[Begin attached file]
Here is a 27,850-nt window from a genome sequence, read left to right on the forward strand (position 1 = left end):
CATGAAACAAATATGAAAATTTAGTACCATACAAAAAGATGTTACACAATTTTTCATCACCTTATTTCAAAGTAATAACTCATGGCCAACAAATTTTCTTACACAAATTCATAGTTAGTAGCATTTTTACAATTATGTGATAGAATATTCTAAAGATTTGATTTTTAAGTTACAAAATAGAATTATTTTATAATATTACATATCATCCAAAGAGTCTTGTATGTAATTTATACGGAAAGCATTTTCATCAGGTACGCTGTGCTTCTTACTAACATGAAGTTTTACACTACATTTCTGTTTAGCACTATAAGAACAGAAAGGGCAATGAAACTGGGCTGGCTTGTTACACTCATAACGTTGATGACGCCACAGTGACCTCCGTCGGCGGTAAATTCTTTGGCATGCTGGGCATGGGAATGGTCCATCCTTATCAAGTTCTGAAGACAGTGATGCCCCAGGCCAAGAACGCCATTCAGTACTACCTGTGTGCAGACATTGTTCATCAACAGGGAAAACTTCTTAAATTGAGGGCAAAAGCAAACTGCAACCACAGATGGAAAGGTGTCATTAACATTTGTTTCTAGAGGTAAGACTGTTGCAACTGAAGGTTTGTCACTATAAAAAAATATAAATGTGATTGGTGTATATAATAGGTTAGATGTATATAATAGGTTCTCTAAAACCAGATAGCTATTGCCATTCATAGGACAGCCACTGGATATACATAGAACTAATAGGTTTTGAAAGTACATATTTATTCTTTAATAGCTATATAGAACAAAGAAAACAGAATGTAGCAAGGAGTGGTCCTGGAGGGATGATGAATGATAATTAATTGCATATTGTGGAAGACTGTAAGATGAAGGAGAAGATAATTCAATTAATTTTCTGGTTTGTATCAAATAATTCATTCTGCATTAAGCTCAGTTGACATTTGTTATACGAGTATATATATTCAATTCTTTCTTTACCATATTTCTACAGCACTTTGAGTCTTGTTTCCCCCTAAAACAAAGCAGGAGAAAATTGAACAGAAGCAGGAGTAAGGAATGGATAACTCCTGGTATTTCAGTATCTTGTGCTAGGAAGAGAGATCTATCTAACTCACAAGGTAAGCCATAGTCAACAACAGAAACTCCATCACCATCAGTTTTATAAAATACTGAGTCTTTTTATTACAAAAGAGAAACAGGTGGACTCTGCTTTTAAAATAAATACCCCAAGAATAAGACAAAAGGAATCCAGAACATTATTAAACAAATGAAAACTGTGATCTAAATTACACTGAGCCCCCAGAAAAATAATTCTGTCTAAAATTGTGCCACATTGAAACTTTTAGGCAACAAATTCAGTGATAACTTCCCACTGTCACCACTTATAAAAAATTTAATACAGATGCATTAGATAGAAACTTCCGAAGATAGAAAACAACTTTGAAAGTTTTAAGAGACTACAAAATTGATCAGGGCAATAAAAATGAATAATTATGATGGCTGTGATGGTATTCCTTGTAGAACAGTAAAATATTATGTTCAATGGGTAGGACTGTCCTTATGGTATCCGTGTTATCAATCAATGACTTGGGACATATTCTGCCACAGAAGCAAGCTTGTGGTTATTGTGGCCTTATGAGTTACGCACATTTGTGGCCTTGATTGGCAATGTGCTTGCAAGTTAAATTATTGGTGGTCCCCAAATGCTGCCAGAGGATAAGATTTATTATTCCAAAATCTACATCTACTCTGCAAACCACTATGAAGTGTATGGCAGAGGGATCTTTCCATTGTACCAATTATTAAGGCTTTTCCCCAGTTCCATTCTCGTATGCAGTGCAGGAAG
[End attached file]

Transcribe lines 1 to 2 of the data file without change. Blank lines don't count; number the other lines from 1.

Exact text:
Here is a 27,850-nt window from a genome sequence, read left to right on the forward strand (position 1 = left end):
CATGAAACAAATATGAAAATTTAGTACCATACAAAAAGATGTTACACAATTTTTCATCACCTTATTTCAAAGTAATAACTCATGGCCAACAAATTTTCTTACACAAATTCATAGTTAGTAGCATTTTTACAATTATGTGATAGAATATTCTAAAGATTTGATTTTTAAGTTACAAAATAGAATTATTTTATAATATTACATATCATCCAAAGAGTCTTGTATGTAATTTATACGGAAAGCATTTTCATCAGGTACGCTGTGCTTCTTACTAACATGAAGTTTTACACTACATTTCTGTTTAGCACTATAAGAACAGAAAGGGCAATGAAACTGGGCTGGCTTGTTACACTCATAACGTTGATGACGCCACAGTGACCTCCGTCGGCGGTAAATTCTTTGGCATGCTGGGCATGGGAATGGTCCATCCTTATCAAGTTCTGAAGACAGTGATGCCCCAGGCCAAGAACGCCATTCAGTACTACCTGTGTGCAGACATTGTTCATCAACAGGGAAAACTTCTTAAATTGAGGGCAAAAGCAAACTGCAACCACAGATGGAAAGGTGTCATTAACATTTGTTTCTAGAGGTAAGACTGTTGCAACTGAAGGTTTGTCACTATAAAAAAATATAAATGTGATTGGTGTATATAATAGGTTAGATGTATATAATAGGTTCTCTAAAACCAGATAGCTATTGCCATTCATAGGACAGCCACTGGATATACATAGAACTAATAGGTTTTGAAAGTACATATTTATTCTTTAATAGCTATATAGAACAAAGAAAACAGAATGTAGCAAGGAGTGGTCCTGGAGGGATGATGAATGATAATTAATTGCATATTGTGGAAGACTGTAAGATGAAGGAGAAGATAATTCAATTAATTTTCTGGTTTGTATCAAATAATTCATTCTGCATTAAGCTCAGTTGACATTTGTTATACGAGTATATATATTCAATTCTTTCTTTACCATATTTCTACAGCACTTTGAGTCTTGTTTCCCCCTAAAACAAAGCAGGAGAAAATTGAACAGAAGCAGGAGTAAGGAATGGATAACTCCTGGTATTTCAGTATCTTGTGCTAGGAAGAGAGATCTATCTAACTCACAAGGTAAGCCATAGTCAACAACAGAAACTCCATCACCATCAGTTTTATAAAATACTGAGTCTTTTTATTACAAAAGAGAAACAGGTGGACTCTGCTTTTAAAATAAATACCCCAAGAATAAGACAAAAGGAATCCAGAACATTATTAAACAAATGAAAACTGTGATCTAAATTACACTGAGCCCCCAGAAAAATAATTCTGTCTAAAATTGTGCCACATTGAAACTTTTAGGCAACAAATTCAGTGATAACTTCCCACTGTCACCACTTATAAAAAATTTAATACAGATGCATTAGATAGAAACTTCCGAAGATAGAAAACAACTTTGAAAGTTTTAAGAGACTACAAAATTGATCAGGGCAATAAAAATGAATAATTATGATGGCTGTGATGGTATTCCTTGTAGAACAGTAAAATATTATGTTCAATGGGTAGGACTGTCCTTATGGTATCCGTGTTATCAATCAATGACTTGGGACATATTCTGCCACAGAAGCAAGCTTGTGGTTATTGTGGCCTTATGAGTTACGCACATTTGTGGCCTTGATTGGCAATGTGCTTGCAAGTTAAATTATTGGTGGTCCCCAAATGCTGCCAGAGGATAAGATTTATTATTCCAAAATCTACATCTACTCTGCAAACCACTATGAAGTGTATGGCAGAGGGATCTTTCCATTGTACCAATTATTAAGGCTTTTCCCCAGTTCCATTCTCGTATGCAGTGCAGGAAG